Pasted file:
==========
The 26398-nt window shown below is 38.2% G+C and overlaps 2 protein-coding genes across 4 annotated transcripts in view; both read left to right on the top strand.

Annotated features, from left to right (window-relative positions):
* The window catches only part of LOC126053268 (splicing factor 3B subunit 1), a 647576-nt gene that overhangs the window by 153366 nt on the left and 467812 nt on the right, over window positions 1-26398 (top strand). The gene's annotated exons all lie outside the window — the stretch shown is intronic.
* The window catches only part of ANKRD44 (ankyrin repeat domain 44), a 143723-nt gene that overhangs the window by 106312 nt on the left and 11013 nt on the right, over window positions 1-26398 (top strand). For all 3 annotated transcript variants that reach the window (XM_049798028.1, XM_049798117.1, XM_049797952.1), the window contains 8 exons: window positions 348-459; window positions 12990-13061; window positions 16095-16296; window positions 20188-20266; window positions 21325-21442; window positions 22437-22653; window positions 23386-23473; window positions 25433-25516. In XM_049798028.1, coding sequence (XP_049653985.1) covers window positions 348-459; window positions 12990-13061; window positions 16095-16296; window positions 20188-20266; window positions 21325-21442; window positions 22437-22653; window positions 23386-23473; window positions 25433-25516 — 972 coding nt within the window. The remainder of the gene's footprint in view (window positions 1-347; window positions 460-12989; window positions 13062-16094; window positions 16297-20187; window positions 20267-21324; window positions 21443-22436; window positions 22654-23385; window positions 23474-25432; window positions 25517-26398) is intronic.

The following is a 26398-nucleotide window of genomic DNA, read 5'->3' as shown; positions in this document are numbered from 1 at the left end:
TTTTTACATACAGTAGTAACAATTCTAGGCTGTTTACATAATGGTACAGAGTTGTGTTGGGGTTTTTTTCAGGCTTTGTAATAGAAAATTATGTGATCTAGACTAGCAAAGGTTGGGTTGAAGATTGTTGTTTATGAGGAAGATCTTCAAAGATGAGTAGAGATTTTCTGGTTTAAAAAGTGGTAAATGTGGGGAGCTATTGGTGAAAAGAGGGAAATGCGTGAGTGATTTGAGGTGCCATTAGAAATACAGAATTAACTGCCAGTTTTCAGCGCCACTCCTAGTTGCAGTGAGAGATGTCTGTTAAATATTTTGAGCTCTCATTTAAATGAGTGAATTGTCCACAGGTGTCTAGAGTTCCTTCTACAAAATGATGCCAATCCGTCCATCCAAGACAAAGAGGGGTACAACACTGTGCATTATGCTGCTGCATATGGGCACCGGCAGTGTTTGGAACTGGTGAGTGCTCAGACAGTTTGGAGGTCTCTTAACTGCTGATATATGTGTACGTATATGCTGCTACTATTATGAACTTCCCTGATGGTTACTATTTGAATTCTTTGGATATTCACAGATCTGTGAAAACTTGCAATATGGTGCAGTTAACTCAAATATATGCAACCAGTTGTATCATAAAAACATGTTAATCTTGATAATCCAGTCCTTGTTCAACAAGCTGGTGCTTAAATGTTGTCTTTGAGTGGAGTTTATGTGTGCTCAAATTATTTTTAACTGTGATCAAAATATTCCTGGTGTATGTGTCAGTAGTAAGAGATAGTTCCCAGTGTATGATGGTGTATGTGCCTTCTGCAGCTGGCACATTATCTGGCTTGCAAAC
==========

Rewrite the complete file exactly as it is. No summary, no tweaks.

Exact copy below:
The 26398-nt window shown below is 38.2% G+C and overlaps 2 protein-coding genes across 4 annotated transcripts in view; both read left to right on the top strand.

Annotated features, from left to right (window-relative positions):
* The window catches only part of LOC126053268 (splicing factor 3B subunit 1), a 647576-nt gene that overhangs the window by 153366 nt on the left and 467812 nt on the right, over window positions 1-26398 (top strand). The gene's annotated exons all lie outside the window — the stretch shown is intronic.
* The window catches only part of ANKRD44 (ankyrin repeat domain 44), a 143723-nt gene that overhangs the window by 106312 nt on the left and 11013 nt on the right, over window positions 1-26398 (top strand). For all 3 annotated transcript variants that reach the window (XM_049798028.1, XM_049798117.1, XM_049797952.1), the window contains 8 exons: window positions 348-459; window positions 12990-13061; window positions 16095-16296; window positions 20188-20266; window positions 21325-21442; window positions 22437-22653; window positions 23386-23473; window positions 25433-25516. In XM_049798028.1, coding sequence (XP_049653985.1) covers window positions 348-459; window positions 12990-13061; window positions 16095-16296; window positions 20188-20266; window positions 21325-21442; window positions 22437-22653; window positions 23386-23473; window positions 25433-25516 — 972 coding nt within the window. The remainder of the gene's footprint in view (window positions 1-347; window positions 460-12989; window positions 13062-16094; window positions 16297-20187; window positions 20267-21324; window positions 21443-22436; window positions 22654-23385; window positions 23474-25432; window positions 25517-26398) is intronic.

The following is a 26398-nucleotide window of genomic DNA, read 5'->3' as shown; positions in this document are numbered from 1 at the left end:
TTTTTACATACAGTAGTAACAATTCTAGGCTGTTTACATAATGGTACAGAGTTGTGTTGGGGTTTTTTTCAGGCTTTGTAATAGAAAATTATGTGATCTAGACTAGCAAAGGTTGGGTTGAAGATTGTTGTTTATGAGGAAGATCTTCAAAGATGAGTAGAGATTTTCTGGTTTAAAAAGTGGTAAATGTGGGGAGCTATTGGTGAAAAGAGGGAAATGCGTGAGTGATTTGAGGTGCCATTAGAAATACAGAATTAACTGCCAGTTTTCAGCGCCACTCCTAGTTGCAGTGAGAGATGTCTGTTAAATATTTTGAGCTCTCATTTAAATGAGTGAATTGTCCACAGGTGTCTAGAGTTCCTTCTACAAAATGATGCCAATCCGTCCATCCAAGACAAAGAGGGGTACAACACTGTGCATTATGCTGCTGCATATGGGCACCGGCAGTGTTTGGAACTGGTGAGTGCTCAGACAGTTTGGAGGTCTCTTAACTGCTGATATATGTGTACGTATATGCTGCTACTATTATGAACTTCCCTGATGGTTACTATTTGAATTCTTTGGATATTCACAGATCTGTGAAAACTTGCAATATGGTGCAGTTAACTCAAATATATGCAACCAGTTGTATCATAAAAACATGTTAATCTTGATAATCCAGTCCTTGTTCAACAAGCTGGTGCTTAAATGTTGTCTTTGAGTGGAGTTTATGTGTGCTCAAATTATTTTTAACTGTGATCAAAATATTCCTGGTGTATGTGTCAGTAGTAAGAGATAGTTCCCAGTGTATGATGGTGTATGTGCCTTCTGCAGCTGGCACATTATCTGGCTTGCAAAC